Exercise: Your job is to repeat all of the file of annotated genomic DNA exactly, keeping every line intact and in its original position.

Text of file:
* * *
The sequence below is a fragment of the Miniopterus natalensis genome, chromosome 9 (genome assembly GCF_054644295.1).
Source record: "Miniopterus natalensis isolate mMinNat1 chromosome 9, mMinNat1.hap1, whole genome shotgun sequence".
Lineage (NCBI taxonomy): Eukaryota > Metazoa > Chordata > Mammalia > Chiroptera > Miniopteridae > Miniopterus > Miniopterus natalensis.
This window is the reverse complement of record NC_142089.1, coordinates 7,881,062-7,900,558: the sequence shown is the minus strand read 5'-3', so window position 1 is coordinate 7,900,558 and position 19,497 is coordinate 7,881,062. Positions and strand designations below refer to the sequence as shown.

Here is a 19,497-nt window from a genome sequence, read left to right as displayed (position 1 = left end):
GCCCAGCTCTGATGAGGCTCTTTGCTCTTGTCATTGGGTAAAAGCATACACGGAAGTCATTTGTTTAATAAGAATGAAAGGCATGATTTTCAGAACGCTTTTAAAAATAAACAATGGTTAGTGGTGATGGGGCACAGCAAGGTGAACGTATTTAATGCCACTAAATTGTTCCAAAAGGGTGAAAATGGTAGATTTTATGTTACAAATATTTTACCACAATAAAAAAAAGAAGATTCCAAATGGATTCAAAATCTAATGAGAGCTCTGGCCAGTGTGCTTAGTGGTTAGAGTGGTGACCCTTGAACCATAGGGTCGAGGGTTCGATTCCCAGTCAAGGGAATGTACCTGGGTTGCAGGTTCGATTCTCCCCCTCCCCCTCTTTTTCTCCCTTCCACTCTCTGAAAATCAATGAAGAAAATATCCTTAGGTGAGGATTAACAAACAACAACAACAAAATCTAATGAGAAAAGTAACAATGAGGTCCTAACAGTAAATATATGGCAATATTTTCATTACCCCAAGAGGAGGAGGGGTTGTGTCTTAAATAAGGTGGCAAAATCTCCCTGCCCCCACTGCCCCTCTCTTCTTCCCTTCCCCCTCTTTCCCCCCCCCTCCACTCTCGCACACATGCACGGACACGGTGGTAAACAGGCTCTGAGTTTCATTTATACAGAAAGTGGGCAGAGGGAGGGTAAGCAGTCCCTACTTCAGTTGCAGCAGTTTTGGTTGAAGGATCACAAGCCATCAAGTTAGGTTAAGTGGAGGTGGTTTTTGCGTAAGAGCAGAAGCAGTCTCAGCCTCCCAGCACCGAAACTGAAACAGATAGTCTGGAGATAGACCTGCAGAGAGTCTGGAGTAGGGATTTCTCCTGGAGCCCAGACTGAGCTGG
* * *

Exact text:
The sequence below is a fragment of the Miniopterus natalensis genome, chromosome 9 (genome assembly GCF_054644295.1).
Source record: "Miniopterus natalensis isolate mMinNat1 chromosome 9, mMinNat1.hap1, whole genome shotgun sequence".
Lineage (NCBI taxonomy): Eukaryota > Metazoa > Chordata > Mammalia > Chiroptera > Miniopteridae > Miniopterus > Miniopterus natalensis.
This window is the reverse complement of record NC_142089.1, coordinates 7,881,062-7,900,558: the sequence shown is the minus strand read 5'-3', so window position 1 is coordinate 7,900,558 and position 19,497 is coordinate 7,881,062. Positions and strand designations below refer to the sequence as shown.

Here is a 19,497-nt window from a genome sequence, read left to right as displayed (position 1 = left end):
GCCCAGCTCTGATGAGGCTCTTTGCTCTTGTCATTGGGTAAAAGCATACACGGAAGTCATTTGTTTAATAAGAATGAAAGGCATGATTTTCAGAACGCTTTTAAAAATAAACAATGGTTAGTGGTGATGGGGCACAGCAAGGTGAACGTATTTAATGCCACTAAATTGTTCCAAAAGGGTGAAAATGGTAGATTTTATGTTACAAATATTTTACCACAATAAAAAAAAGAAGATTCCAAATGGATTCAAAATCTAATGAGAGCTCTGGCCAGTGTGCTTAGTGGTTAGAGTGGTGACCCTTGAACCATAGGGTCGAGGGTTCGATTCCCAGTCAAGGGAATGTACCTGGGTTGCAGGTTCGATTCTCCCCCTCCCCCTCTTTTTCTCCCTTCCACTCTCTGAAAATCAATGAAGAAAATATCCTTAGGTGAGGATTAACAAACAACAACAACAAAATCTAATGAGAAAAGTAACAATGAGGTCCTAACAGTAAATATATGGCAATATTTTCATTACCCCAAGAGGAGGAGGGGTTGTGTCTTAAATAAGGTGGCAAAATCTCCCTGCCCCCACTGCCCCTCTCTTCTTCCCTTCCCCCTCTTTCCCCCCCCCTCCACTCTCGCACACATGCACGGACACGGTGGTAAACAGGCTCTGAGTTTCATTTATACAGAAAGTGGGCAGAGGGAGGGTAAGCAGTCCCTACTTCAGTTGCAGCAGTTTTGGTTGAAGGATCACAAGCCATCAAGTTAGGTTAAGTGGAGGTGGTTTTTGCGTAAGAGCAGAAGCAGTCTCAGCCTCCCAGCACCGAAACTGAAACAGATAGTCTGGAGATAGACCTGCAGAGAGTCTGGAGTAGGGATTTCTCCTGGAGCCCAGACTGAGCTGG